Yeoncheon County

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Yeoncheon

연천군
Korean transcription(s)
 • Hangul
 • Hanja
 • Revised RomanizationYeoncheon-gun
 • McCune-ReischauerYŏnch'ŏn-gun
Official logo of Yeoncheon
Emblem of Yeoncheon
Location in South Korea
Location in South Korea
Country South Korea
RegionSudogwon
Administrative divisions2 eup, 8 myeon
Area
 • Total675.22 km2 (260.70 sq mi)
Population
(August 31, 2013)
 • Total45,708
 • Density68/km2 (180/sq mi)
 • Dialect
Seoul

Yeoncheon County (Yeoncheon-gun) is a county in Gyeonggi Province, South Korea. The county seat is Yeoncheon-eup (연천읍) and sits on the Korail railroad line connecting Seoul, South Korea, with North Korea (DPRK).

History[edit]

A variety of paleolithic relics have been discovered at Jeongok-ri, first in 1978.[1][2] Since 1993 the Yeoncheon Jeongok-ri Paleolithic Festival has celebrated the discovery.[3]

Yeoncheon was the site of the Battle of Yultong during the Korean War, where the Philippine 10th Battalion Combat Team defended their position during the First Chinese Spring Offensive.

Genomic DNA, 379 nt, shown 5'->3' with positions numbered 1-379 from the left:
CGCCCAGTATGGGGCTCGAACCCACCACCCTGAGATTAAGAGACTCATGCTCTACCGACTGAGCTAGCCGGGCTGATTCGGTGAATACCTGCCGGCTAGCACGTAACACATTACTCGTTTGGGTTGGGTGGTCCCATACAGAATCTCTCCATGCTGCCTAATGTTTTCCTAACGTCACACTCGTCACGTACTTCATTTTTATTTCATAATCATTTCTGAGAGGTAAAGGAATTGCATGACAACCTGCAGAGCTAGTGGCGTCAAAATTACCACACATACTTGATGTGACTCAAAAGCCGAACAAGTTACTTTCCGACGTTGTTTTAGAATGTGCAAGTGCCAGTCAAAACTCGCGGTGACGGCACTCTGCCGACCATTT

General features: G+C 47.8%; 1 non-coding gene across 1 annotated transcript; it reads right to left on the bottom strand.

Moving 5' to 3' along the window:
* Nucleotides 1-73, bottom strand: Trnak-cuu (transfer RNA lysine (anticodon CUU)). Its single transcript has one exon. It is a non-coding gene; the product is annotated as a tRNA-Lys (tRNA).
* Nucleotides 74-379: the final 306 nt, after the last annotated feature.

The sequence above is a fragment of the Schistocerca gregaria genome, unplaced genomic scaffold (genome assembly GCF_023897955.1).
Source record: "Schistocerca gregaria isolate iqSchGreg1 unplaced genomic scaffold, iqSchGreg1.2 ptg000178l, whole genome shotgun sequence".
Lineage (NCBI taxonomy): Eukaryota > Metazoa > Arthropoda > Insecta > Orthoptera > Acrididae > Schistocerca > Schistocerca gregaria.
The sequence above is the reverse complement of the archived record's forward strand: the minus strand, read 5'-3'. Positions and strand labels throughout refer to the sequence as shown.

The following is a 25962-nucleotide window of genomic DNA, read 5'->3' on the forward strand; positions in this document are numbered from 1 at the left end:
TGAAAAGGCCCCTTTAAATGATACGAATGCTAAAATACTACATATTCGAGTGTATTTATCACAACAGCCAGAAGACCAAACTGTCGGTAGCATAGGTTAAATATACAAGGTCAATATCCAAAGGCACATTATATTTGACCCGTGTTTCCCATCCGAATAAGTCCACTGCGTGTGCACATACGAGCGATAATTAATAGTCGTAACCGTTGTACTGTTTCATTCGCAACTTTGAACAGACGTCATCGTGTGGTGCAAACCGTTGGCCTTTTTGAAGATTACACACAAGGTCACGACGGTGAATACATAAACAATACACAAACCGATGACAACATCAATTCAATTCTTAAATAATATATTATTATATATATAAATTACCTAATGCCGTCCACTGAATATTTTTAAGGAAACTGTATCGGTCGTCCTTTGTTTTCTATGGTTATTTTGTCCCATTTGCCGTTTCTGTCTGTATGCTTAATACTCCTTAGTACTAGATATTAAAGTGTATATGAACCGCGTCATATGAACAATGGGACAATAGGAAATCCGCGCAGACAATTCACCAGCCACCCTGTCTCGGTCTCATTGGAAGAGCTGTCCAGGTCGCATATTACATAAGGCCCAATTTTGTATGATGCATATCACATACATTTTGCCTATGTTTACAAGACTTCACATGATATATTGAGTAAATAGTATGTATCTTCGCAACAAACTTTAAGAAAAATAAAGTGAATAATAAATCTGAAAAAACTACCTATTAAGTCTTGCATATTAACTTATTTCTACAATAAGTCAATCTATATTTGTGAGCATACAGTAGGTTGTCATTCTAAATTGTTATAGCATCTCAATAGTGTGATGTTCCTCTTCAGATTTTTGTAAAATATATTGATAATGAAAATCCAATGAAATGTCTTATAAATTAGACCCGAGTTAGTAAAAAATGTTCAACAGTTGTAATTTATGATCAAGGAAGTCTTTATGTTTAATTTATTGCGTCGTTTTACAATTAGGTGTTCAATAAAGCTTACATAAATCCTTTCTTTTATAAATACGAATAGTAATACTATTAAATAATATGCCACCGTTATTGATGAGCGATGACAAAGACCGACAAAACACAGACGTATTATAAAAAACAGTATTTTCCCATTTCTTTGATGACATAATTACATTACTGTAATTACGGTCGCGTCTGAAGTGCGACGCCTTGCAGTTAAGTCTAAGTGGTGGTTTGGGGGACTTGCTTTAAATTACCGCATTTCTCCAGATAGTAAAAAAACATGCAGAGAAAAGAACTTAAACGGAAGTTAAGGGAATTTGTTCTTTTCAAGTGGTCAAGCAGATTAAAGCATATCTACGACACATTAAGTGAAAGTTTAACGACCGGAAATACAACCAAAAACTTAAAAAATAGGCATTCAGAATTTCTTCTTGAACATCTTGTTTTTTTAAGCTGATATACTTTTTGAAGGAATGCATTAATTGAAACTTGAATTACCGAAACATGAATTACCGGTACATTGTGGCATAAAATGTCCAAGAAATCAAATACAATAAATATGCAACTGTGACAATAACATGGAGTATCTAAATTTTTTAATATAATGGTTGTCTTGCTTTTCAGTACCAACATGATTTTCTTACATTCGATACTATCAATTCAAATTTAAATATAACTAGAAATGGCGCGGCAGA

In August 2015, over 100 civilians were evacuated from the area after North and South Korea exchanged artillery fire.[4][5]

Administrative districts[edit]

The city is divided into two eup (towns) and eight myeon (townships):

Town/Township Hanja Population Households
Yeoncheon-eup 漣川邑 6,707 3,100
Jeongok-eup 全谷邑 20,872 8,522
Gunnam-myeon 郡南面 3,549 1,704
Cheongsan-myeon 靑山面 4,606 2,333
Baekhak-myeon 百鶴面 2,857 1,263
Misan-myeon 嵋山面 1,755 845
Wangjing-myeon 旺澄面 1,155 579
Sinseo-myeon 新西面 3,268 1,707
Jung-myeon 中面 261 145
Jangnam-myeon 長南面 678 307

Sister cities[edit]

See also[edit]

References[edit]

  1. ^ "Prehistoric Culture Administrative Center". Archived from the original on 17 May 2008. Retrieved 21 July 2018.
  2. ^ "Prehistoric Site in Yeoncheon". world.kbs.co.kr. 29 April 2013. Retrieved 21 July 2018.
  3. ^ "South Korean Festival Offers Paleolithic Experience". koreabizwire.com. 4 May 2017. Retrieved 21 July 2018.
  4. ^ "North Korea exchanges fire with South Korea". The Telegraph. 20 August 2015. Retrieved 21 July 2018.
  5. ^ "North Korea and South Korea Trade Fire Across Border, Seoul Says". New York Times. 20 August 2015. Retrieved 21 July 2018.

External links[edit]

Coordinates: 38°06′N 127°05′E / 38.100°N 127.083°E / 38.100; 127.083